//  12/17/18  //  In-Depth Analysis

Take Care and Protect Democracy are pleased to present this symposium on building a truly inclusive and multi-racial American democracy. 

By Cecilia Muñoz | New America Foundation

On the eve of the 2018 mid-term elections, NY TImes columnist David Brooks mused, “Over the next few decades, America will become a majority-minority country. It is hard to think of other major nations, down through history, that have managed such a transition and still held together.”  Hard indeed; we are living in an age in which many Americans wonder whether something that we have taken for granted, which is that we built an enduring multi-ethnic democracy, is in fact true. Worse, as we look to the future, it seems reasonable to wonder whether it is even possible.

At the same time, the United States brings unique assets to this challenge.  We were founded on the premise of equality, and while we have failed to live up to our ideals in epic ways, (the genocide of native Americans, the enslavement of Africans and their descendants, explicitly racist restrictions on immigration, just to name a few) the United States has somehow managed to become a place that makes progress - a place that publicly celebrates its diversity even as it struggles to realize the equality that is at the core of its national ideals.  Somehow, these ideals have endured, and the fight to achieve them has been the catalyst for social movements that have produced great change. This is a source of strength and pride, something that, when we are at our best, we offer to the world.

At the moment, we are not even close to being at our best.  The President of the United States regularly and purposefully stokes racial hatred and fear, aiming his most vicious rhetoric at African Americans, immigrants, and communities associated with immigration.  Even after his statements accusing refugees of endangering the U.S. were echoed by the perpetrator of a horrific mass shooting in a Pittsburgh synagogue, President Trump doubled down, focusing his ire on a distant group of desperate migrants, as if crossing Mexico on foot posed some kind of threat to the United States.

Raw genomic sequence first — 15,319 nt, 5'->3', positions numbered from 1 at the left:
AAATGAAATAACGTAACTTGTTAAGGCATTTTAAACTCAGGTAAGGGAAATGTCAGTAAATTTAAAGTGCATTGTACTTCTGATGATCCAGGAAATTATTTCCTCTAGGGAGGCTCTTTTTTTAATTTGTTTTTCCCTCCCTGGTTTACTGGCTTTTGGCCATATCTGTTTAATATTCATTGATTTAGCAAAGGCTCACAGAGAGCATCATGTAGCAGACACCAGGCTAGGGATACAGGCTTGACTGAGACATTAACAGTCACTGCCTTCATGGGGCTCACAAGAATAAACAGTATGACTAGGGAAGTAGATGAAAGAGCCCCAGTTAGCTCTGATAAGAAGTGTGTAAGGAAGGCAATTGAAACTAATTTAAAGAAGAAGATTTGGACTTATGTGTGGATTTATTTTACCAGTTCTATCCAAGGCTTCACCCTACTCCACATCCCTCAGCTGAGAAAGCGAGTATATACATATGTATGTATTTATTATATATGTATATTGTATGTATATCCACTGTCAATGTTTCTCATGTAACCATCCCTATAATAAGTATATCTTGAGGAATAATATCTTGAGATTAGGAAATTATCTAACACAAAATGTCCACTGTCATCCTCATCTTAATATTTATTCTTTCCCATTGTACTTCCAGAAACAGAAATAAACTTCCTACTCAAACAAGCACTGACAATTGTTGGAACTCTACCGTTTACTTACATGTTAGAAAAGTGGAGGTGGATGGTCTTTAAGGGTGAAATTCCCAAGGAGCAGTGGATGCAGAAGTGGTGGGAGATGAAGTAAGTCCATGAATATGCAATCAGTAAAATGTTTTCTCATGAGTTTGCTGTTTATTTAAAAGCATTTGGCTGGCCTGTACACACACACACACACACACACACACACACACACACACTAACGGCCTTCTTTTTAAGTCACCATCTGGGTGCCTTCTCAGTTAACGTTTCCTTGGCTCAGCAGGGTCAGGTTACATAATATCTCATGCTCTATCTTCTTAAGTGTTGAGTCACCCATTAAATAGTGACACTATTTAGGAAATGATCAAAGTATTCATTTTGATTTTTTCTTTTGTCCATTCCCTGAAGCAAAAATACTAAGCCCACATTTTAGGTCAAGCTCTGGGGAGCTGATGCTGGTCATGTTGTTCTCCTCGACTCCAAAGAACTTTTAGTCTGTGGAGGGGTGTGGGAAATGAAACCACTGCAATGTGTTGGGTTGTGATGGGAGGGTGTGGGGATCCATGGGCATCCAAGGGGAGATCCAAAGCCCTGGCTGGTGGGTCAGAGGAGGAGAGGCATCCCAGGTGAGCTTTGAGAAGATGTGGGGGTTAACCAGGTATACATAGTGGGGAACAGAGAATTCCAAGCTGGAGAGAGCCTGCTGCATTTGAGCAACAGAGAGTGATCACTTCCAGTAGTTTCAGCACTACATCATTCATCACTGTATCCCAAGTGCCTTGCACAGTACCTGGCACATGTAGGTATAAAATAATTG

He has chosen immigrants and refugees as his targets for a reason.  His policy ideas - and some of his team - come from groups whose racist roots and restrictionist agenda have occupied the fringes of the debate for the last forty years, but have now become mainstream.  As disturbing as it is, we must acknowledge that fear of migrants has caught on with a substantial segment of the public; for the President’s adoring fans, this is an appealing issue. President Trump’s attacks are a deliberate strategy, causing incalculable damage to immigrants themselves, and to our nation’s capacity to be a fully inclusive democracy.

Pushing back will require much more than simply standing up to racism.  Indeed, to regain the upper hand in the debate about immigrants and refugees, we will need to isolate those with racially charged views by addressing what makes their agenda -- to drastically curtail immigration - appealing to Americans who don’t occupy the fringes.    

To take the President’s favorite argument as an example, the accusation that migrants and refugees are dangerous is utterly false.  There are reams of evidence that the foreign-born tend to be more law abiding than those who are born in the U.S., and that communities with substantial numbers of immigrants and refugees have lower crime rates than the rest of the country.  Presenting that evidence, however, has little positive impact on the debate; instead, it lures us into having a debate with the President on his terms.